To the Point: Keep Your Year-end E-mails Off the ‘Naughty’ List
4. Using an invalid ‘reply to’ address.
Since permission-based e-mail marketing is all about staying in touch with your members and customers, giving your recipients a way to continue the conversation is a must. Otherwise, you’ll miss the follow-up questions from your subscribers, not to mention those rare (but important!) unsubscribe requests from people who choose to reply to you instead of using a built-in opt-out link.
If the “from” address you currently use doesn’t exist, consider asking your e-mail administrator to create it, or change it to an address that does exist and is monitored by someone who can manage the replies.
5. Ignoring those results.
After all the work of the big send-off, don’t forget the fun of watching the results roll in. They’ll tell you a lot about what your audience is interested in. Did you have an overwhelming clickthrough response last month when you linked to your blog? Consider adding more links like that in this issue. Did 62 people click to learn more about your newest program? Sounds like follow-up phone calls might be in order. Make sure you learn from the way people respond, and apply those lessons toward even greater success next time.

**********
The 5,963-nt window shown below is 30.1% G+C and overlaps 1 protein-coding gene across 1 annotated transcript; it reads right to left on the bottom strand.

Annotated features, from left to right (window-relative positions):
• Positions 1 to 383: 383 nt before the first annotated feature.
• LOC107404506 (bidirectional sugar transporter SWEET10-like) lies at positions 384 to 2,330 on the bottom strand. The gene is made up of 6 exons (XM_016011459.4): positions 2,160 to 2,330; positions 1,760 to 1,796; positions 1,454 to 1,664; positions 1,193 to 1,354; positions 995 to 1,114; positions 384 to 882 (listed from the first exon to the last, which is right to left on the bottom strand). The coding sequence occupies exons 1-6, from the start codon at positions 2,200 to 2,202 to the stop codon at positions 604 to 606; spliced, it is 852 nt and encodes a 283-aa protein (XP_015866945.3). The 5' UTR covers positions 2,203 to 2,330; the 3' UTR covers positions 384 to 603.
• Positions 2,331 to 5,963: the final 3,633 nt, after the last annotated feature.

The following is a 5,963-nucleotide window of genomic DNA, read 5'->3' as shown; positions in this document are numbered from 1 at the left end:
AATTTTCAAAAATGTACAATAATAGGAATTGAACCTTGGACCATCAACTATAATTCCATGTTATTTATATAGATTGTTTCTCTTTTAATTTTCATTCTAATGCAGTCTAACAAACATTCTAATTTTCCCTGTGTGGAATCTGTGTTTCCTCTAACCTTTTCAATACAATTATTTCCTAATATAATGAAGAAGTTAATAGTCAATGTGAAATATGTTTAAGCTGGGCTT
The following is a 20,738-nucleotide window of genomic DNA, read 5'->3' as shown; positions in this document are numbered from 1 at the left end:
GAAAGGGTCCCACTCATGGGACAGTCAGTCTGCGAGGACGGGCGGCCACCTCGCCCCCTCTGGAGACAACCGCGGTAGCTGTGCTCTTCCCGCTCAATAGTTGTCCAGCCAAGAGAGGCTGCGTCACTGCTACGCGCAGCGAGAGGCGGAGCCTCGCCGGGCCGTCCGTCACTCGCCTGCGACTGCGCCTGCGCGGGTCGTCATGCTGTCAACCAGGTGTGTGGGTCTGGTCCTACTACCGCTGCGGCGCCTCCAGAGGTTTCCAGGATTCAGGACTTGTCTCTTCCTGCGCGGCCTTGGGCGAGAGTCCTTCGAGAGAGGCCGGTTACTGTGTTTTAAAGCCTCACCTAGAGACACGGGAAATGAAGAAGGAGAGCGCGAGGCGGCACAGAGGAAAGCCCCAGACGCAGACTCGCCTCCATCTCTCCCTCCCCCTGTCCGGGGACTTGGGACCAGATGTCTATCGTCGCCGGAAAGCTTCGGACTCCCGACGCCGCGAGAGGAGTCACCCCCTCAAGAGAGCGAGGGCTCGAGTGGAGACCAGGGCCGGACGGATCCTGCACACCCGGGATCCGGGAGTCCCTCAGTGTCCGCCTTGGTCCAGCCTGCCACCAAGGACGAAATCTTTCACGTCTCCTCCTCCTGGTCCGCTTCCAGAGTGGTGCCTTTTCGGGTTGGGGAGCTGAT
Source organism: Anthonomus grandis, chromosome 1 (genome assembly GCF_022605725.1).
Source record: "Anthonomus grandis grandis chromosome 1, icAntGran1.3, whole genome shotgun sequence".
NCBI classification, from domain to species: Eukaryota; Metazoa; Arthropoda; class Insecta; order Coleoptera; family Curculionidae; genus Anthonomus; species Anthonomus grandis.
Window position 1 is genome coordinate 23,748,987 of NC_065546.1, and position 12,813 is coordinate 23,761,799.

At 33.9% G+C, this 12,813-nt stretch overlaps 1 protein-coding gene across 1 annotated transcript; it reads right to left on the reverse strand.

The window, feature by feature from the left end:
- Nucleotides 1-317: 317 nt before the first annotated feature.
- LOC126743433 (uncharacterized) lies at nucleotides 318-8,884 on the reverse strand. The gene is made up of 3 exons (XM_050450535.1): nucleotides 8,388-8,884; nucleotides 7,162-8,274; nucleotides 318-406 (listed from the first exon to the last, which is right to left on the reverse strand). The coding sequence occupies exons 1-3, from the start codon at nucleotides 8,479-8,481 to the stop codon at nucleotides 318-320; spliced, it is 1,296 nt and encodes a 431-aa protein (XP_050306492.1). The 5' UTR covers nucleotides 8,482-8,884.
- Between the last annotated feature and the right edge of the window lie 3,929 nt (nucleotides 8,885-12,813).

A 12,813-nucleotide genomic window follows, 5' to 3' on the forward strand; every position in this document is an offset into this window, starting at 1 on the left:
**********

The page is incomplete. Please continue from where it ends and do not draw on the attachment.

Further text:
6. Sending one big image.
I know it’s tempting to take that gorgeous flier your designer created for print, save it as a JPG and plug it into your e-mail campaign. But sending one big image is risky. Servers are more likely to filter e-mails with large images, and recipients may move on to other things before your image fully loads. And some e-mail programs, like Gmail and Outlook, block images by default, meaning a percentage of your recipients might see the original e-mail you designed as a big, broken image. Yikes.
7. Forgetting to test.
By taking a few minutes to send a test to yourself and a few colleagues, you can have peace of mind that your links work, your copy is typo-free and everything looks just the way you thought it would — all before you send it to the big list.